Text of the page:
Glasgow Theses Service

Studies examining the pathophysiology of acid-induced distal oesophageal squamous mucosal damage

Seenan, John Paul (2012) Studies examining the pathophysiology of acid-induced distal oesophageal squamous mucosal damage. MD thesis, University of Glasgow.

Full text available as:
[img]
Preview
PDF
Download (1756Kb) | Preview

Abstract

• Gastro-oesophageal reflux disease (GORD) is the commonest chronic disease in Western countries. Symptomatic GORD is the strongest risk factor for the development of oesophageal adenocarcinoma with obesity and male sex also linked to the development of neoplasia at this site. Recent decades have seen a significant increase in the incidence of this highly lethal cancer among Western populations with Scotland having the highest recorded incidence worldwide. • Human saliva has a high nitrite content derived from the entero-salivary recirculation of nitrate in our diet which has resulted from the increased use of nitrogenous fertilisers over the past 50-60 years. • The luminal chemistry produced at the gastro-oesophageal junction (GOJ) when swallowed salivary nitrite reacts with gastric acid, and most notably the production of nitric oxide (NO), may explain most of the physiological abnormalities that contribute to the pathogenesis of GORD. NO has been shown to reduce lower oesophageal sphincter (LOS) pressure, impair oesophageal clearance, delay gastric emptying and may be the final mediator of transient lower oesophageal sphincter relaxations (TLOSRs). Previous studies to investigate the role of this luminal chemistry in the pathogenesis of GORD show conflicting results. • In addition to the distal oesophageal acidification produced by traditional trans-sphincteric reflux, previous studies suggest ‘splaying open’ of the distal lower oesophageal sphincter following a meal may expose the gastric cardia and the most distal oesophageal squamous mucosa to the noxious effects of gastric acid. • Although the gastric cardia is an important site of pathology in the upper gastrointestinal tract, it is a complex and poorly understood area. It has been proposed, from autopsy studies, that cardia mucosa itself may be pathological and in fact an ‘acquired cardia’ due to metaplasia of the most distal oesophageal squamous mucosa. • A series of studies were designed to examine the effect of salivary nitrite on post-prandial GORD, gastro-oesophageal function and GOJ morphology in 20 healthy, asymptomatic adult volunteers using high-resolution pH manometry, an isotope gastric emptying breath testing and X-ray localisation of the squamo-columnar junction (SCJ). • Despite an excellent range of salivary nitrite concentrations extending over and above the normal physiological range no effect of salivary nitrite on gastro-oesophageal reflux, function or morphology was demonstrated. However, the studies did confirm, for the first time using high-resolution manometry, that distal opening of the LOS occurs after a meal. • The relationship of age and obesity to the SCJ position relative to the proximal border of the gastro-oesophageal high pressure zone (HPZ) was examined in 15 Helicobacter Pylori negative healthy volunteers. Strong negative correlations were seen between SCJ position relative to the proximal HPZ and increasing age, body mass index (BMI) and waist circumference (WC) respectively. These correlations were stronger in the male sub-group. • In 25 healthy volunteers, parietal cell density was measured from endoscopic biopsies taken from the macroscopic SCJ, 1cm distal to the SCJ, the gastric body and the gastric antrum. Again, a strong negative correlation was seen between increasing age and parietal cell density at the SCJ. This effect was localised to the SCJ and not seen at the other biopsy sites. • Our findings suggest that salivary nitrite does not alter gastro-oesophageal function, the integrity of the gastro-oesophageal barrier or gastro-oesophageal reflux in healthy volunteers. They confirm distal opening of the LOS after meals. The strong negative correlations between age and both SCJ position relative to the proximal HPZ and parietal cell density support the hypothesis of an ‘acquired’ cardia. The development of cardia mucosa may also be linked to obesity, visceral obesity and male sex. • Future work could examine the carcinogenic effect of salivary nitrite and its luminal chemistry but this would require large scale epidemiological research. Further, larger clinical studies are needed to investigate the role of distal opening of the LOS after meals and to improve our understanding of the gastric cardia. Such studies should focus on the role of obesity and posture.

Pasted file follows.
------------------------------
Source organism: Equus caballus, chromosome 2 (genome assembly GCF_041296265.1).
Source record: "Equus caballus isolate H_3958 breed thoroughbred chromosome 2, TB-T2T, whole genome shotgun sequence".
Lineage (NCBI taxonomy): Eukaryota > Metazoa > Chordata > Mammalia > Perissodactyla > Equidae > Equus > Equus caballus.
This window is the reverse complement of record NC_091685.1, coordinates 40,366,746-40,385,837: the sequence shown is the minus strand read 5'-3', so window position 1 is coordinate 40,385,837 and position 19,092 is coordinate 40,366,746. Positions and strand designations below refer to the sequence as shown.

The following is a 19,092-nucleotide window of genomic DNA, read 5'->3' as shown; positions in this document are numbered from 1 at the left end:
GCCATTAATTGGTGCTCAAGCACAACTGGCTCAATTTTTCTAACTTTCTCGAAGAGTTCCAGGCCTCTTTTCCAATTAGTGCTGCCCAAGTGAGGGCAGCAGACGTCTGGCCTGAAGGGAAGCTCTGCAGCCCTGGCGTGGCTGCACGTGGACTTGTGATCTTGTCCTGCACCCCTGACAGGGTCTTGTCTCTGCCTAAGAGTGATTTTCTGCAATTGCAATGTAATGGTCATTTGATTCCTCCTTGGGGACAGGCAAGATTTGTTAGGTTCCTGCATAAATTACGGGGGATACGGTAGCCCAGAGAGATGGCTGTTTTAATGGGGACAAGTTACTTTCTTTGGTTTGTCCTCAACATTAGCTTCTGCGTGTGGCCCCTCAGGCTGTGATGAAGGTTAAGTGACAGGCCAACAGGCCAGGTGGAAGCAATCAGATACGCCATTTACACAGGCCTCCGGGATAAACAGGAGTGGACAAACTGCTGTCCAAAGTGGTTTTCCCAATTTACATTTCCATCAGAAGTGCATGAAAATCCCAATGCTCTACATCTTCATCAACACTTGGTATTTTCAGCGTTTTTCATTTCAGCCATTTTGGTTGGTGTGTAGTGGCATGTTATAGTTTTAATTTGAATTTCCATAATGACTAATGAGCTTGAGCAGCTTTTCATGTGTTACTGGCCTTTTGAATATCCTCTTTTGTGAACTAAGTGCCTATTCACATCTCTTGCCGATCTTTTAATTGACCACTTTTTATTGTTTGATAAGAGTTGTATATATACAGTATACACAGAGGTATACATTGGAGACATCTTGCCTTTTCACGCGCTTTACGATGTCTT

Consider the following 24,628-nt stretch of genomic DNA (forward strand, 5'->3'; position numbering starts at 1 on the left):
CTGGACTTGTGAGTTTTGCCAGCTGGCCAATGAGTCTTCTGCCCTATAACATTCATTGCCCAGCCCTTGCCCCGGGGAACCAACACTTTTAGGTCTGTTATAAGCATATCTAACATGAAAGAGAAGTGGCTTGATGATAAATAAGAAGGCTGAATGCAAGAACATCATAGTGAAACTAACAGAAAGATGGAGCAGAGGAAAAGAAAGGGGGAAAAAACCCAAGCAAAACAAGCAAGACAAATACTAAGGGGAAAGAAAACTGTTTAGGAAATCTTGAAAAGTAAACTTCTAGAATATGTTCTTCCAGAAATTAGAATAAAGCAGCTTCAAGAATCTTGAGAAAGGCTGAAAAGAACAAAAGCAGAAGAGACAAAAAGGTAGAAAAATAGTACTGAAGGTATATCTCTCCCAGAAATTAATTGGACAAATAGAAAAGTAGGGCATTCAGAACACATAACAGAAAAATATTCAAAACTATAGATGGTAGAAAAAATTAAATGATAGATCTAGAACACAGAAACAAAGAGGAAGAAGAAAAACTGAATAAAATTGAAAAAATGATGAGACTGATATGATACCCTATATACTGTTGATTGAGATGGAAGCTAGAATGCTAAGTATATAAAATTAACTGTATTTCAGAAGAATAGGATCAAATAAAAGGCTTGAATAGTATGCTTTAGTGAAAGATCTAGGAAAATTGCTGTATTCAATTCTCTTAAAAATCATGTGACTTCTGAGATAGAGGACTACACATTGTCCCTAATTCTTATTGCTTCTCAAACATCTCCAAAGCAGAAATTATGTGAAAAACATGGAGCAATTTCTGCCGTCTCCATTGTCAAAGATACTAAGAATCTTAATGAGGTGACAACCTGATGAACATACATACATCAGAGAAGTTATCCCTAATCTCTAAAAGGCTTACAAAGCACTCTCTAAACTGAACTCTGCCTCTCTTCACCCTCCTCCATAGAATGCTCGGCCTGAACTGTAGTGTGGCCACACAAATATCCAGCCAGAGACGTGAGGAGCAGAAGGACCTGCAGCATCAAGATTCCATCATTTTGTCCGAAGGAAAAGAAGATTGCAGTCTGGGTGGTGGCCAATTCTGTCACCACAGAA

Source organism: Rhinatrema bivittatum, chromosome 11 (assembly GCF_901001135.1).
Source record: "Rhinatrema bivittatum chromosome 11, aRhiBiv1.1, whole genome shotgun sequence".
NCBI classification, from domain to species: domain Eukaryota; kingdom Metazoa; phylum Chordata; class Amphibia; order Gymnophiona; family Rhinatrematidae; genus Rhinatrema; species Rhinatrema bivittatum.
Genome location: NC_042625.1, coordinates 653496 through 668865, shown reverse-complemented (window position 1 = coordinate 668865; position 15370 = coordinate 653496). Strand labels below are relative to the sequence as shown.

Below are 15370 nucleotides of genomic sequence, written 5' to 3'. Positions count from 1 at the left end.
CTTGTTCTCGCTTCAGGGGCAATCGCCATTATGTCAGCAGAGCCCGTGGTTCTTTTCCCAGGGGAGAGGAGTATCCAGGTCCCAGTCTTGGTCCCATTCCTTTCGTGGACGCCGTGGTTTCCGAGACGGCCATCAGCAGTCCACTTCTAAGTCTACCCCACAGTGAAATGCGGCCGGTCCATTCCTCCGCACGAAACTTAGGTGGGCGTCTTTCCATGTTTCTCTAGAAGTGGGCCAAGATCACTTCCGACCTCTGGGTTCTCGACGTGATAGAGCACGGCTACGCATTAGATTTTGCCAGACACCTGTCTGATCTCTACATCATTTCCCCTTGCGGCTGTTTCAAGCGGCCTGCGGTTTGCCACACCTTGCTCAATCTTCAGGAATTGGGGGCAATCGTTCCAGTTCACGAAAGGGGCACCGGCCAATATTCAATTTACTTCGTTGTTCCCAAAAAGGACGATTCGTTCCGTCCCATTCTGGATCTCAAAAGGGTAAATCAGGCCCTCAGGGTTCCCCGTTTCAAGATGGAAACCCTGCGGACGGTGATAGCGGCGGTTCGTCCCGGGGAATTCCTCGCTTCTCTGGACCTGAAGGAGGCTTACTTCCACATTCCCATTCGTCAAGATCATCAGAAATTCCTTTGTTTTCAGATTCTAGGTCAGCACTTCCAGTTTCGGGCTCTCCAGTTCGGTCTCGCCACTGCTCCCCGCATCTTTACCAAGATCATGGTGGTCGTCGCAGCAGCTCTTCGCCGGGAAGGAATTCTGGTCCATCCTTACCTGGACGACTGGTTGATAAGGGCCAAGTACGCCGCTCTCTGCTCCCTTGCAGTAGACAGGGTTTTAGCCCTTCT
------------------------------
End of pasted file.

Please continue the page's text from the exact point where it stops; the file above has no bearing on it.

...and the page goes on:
Item Type: Thesis (MD)
Qualification Level: Doctoral
Keywords: pH, manometry, gastric emptying, gastro-oesophageal reflux, salivary nitrite, nitric oxide, obesity
Subjects: R Medicine > R Medicine (General)
R Medicine > RB Pathology
R Medicine > RM Therapeutics. Pharmacology
Colleges/Schools: College of Medical Veterinary and Life Sciences > Institute of Cardiovascular and Medical Sciences
Supervisor's Name: McColl, Professor Kenneth E.L.
Date of Award: 2012
Depositing User: Dr John Paul Seenan
Unique ID: glathesis:2012-3393
Copyright: Copyright of this thesis is held by the author.
Date Deposited: 07 Jun 2012
Last Modified: 10 Dec 2012 14:06
URI: http://theses.gla.ac.uk/id/eprint/3393

Actions (login required)

View Item View Item